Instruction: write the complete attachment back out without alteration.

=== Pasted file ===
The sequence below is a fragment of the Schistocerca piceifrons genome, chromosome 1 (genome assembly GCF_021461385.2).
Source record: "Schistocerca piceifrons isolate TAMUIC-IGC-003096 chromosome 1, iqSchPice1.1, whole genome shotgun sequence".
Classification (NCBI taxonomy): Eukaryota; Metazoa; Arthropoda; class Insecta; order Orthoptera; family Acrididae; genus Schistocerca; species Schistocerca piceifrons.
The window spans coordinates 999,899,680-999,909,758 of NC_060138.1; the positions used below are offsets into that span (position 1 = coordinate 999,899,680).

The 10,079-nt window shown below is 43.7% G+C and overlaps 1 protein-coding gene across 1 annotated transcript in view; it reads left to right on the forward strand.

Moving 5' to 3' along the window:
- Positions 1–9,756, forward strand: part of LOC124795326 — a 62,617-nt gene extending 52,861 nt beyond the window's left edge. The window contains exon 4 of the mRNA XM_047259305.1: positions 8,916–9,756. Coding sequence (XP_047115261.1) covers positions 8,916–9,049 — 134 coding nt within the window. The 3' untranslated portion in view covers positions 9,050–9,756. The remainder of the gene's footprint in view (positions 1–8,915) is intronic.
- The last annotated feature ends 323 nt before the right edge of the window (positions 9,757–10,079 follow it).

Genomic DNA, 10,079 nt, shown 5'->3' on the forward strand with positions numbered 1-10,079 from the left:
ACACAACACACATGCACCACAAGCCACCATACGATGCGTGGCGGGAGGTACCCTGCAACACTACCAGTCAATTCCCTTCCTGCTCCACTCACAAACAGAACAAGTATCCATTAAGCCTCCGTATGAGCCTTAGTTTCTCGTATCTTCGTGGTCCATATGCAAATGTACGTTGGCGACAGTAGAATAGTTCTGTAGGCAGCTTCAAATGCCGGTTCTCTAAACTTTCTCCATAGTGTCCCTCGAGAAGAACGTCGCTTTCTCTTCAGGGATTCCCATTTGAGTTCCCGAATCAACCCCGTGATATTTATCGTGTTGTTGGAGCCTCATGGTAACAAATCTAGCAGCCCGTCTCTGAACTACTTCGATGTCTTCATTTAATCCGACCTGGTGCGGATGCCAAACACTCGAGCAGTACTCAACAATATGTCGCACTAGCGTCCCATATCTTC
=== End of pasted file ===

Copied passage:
The sequence below is a fragment of the Schistocerca piceifrons genome, chromosome 1 (genome assembly GCF_021461385.2).
Source record: "Schistocerca piceifrons isolate TAMUIC-IGC-003096 chromosome 1, iqSchPice1.1, whole genome shotgun sequence".
Classification (NCBI taxonomy): Eukaryota; Metazoa; Arthropoda; class Insecta; order Orthoptera; family Acrididae; genus Schistocerca; species Schistocerca piceifrons.
The window spans coordinates 999,899,680-999,909,758 of NC_060138.1; the positions used below are offsets into that span (position 1 = coordinate 999,899,680).

The 10,079-nt window shown below is 43.7% G+C and overlaps 1 protein-coding gene across 1 annotated transcript in view; it reads left to right on the forward strand.

Moving 5' to 3' along the window:
- Positions 1–9,756, forward strand: part of LOC124795326 — a 62,617-nt gene extending 52,861 nt beyond the window's left edge. The window contains exon 4 of the mRNA XM_047259305.1: positions 8,916–9,756. Coding sequence (XP_047115261.1) covers positions 8,916–9,049 — 134 coding nt within the window. The 3' untranslated portion in view covers positions 9,050–9,756. The remainder of the gene's footprint in view (positions 1–8,915) is intronic.
- The last annotated feature ends 323 nt before the right edge of the window (positions 9,757–10,079 follow it).

Genomic DNA, 10,079 nt, shown 5'->3' on the forward strand with positions numbered 1-10,079 from the left:
ACACAACACACATGCACCACAAGCCACCATACGATGCGTGGCGGGAGGTACCCTGCAACACTACCAGTCAATTCCCTTCCTGCTCCACTCACAAACAGAACAAGTATCCATTAAGCCTCCGTATGAGCCTTAGTTTCTCGTATCTTCGTGGTCCATATGCAAATGTACGTTGGCGACAGTAGAATAGTTCTGTAGGCAGCTTCAAATGCCGGTTCTCTAAACTTTCTCCATAGTGTCCCTCGAGAAGAACGTCGCTTTCTCTTCAGGGATTCCCATTTGAGTTCCCGAATCAACCCCGTGATATTTATCGTGTTGTTGGAGCCTCATGGTAACAAATCTAGCAGCCCGTCTCTGAACTACTTCGATGTCTTCATTTAATCCGACCTGGTGCGGATGCCAAACACTCGAGCAGTACTCAACAATATGTCGCACTAGCGTCCCATATCTTC